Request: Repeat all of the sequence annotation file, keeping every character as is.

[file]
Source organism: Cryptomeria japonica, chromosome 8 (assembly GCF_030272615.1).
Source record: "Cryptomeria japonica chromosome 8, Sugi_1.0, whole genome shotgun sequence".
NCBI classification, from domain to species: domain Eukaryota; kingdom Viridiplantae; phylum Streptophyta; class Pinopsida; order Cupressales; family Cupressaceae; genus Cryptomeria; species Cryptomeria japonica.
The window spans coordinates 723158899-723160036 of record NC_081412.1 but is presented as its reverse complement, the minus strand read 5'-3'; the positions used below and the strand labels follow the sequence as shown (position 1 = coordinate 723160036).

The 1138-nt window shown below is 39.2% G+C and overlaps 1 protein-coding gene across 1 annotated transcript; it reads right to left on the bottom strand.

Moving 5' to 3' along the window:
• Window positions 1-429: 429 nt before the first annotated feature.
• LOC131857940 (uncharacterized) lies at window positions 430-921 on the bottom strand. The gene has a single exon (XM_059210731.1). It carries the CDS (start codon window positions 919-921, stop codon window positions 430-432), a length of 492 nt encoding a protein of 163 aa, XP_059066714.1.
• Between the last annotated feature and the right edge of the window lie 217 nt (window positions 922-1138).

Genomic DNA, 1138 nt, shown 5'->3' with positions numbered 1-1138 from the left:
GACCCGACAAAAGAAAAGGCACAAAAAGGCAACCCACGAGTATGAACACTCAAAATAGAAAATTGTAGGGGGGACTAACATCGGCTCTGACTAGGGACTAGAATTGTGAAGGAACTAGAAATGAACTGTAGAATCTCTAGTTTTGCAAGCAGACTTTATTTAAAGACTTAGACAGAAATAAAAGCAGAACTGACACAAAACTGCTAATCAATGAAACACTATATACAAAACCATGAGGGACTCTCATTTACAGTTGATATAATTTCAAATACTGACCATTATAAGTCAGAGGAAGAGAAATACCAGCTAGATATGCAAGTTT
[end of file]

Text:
Source organism: Cryptomeria japonica, chromosome 8 (assembly GCF_030272615.1).
Source record: "Cryptomeria japonica chromosome 8, Sugi_1.0, whole genome shotgun sequence".
NCBI classification, from domain to species: domain Eukaryota; kingdom Viridiplantae; phylum Streptophyta; class Pinopsida; order Cupressales; family Cupressaceae; genus Cryptomeria; species Cryptomeria japonica.
The window spans coordinates 723158899-723160036 of record NC_081412.1 but is presented as its reverse complement, the minus strand read 5'-3'; the positions used below and the strand labels follow the sequence as shown (position 1 = coordinate 723160036).

The 1138-nt window shown below is 39.2% G+C and overlaps 1 protein-coding gene across 1 annotated transcript; it reads right to left on the bottom strand.

Moving 5' to 3' along the window:
• Window positions 1-429: 429 nt before the first annotated feature.
• LOC131857940 (uncharacterized) lies at window positions 430-921 on the bottom strand. The gene has a single exon (XM_059210731.1). It carries the CDS (start codon window positions 919-921, stop codon window positions 430-432), a length of 492 nt encoding a protein of 163 aa, XP_059066714.1.
• Between the last annotated feature and the right edge of the window lie 217 nt (window positions 922-1138).

Genomic DNA, 1138 nt, shown 5'->3' with positions numbered 1-1138 from the left:
GACCCGACAAAAGAAAAGGCACAAAAAGGCAACCCACGAGTATGAACACTCAAAATAGAAAATTGTAGGGGGGACTAACATCGGCTCTGACTAGGGACTAGAATTGTGAAGGAACTAGAAATGAACTGTAGAATCTCTAGTTTTGCAAGCAGACTTTATTTAAAGACTTAGACAGAAATAAAAGCAGAACTGACACAAAACTGCTAATCAATGAAACACTATATACAAAACCATGAGGGACTCTCATTTACAGTTGATATAATTTCAAATACTGACCATTATAAGTCAGAGGAAGAGAAATACCAGCTAGATATGCAAGTTT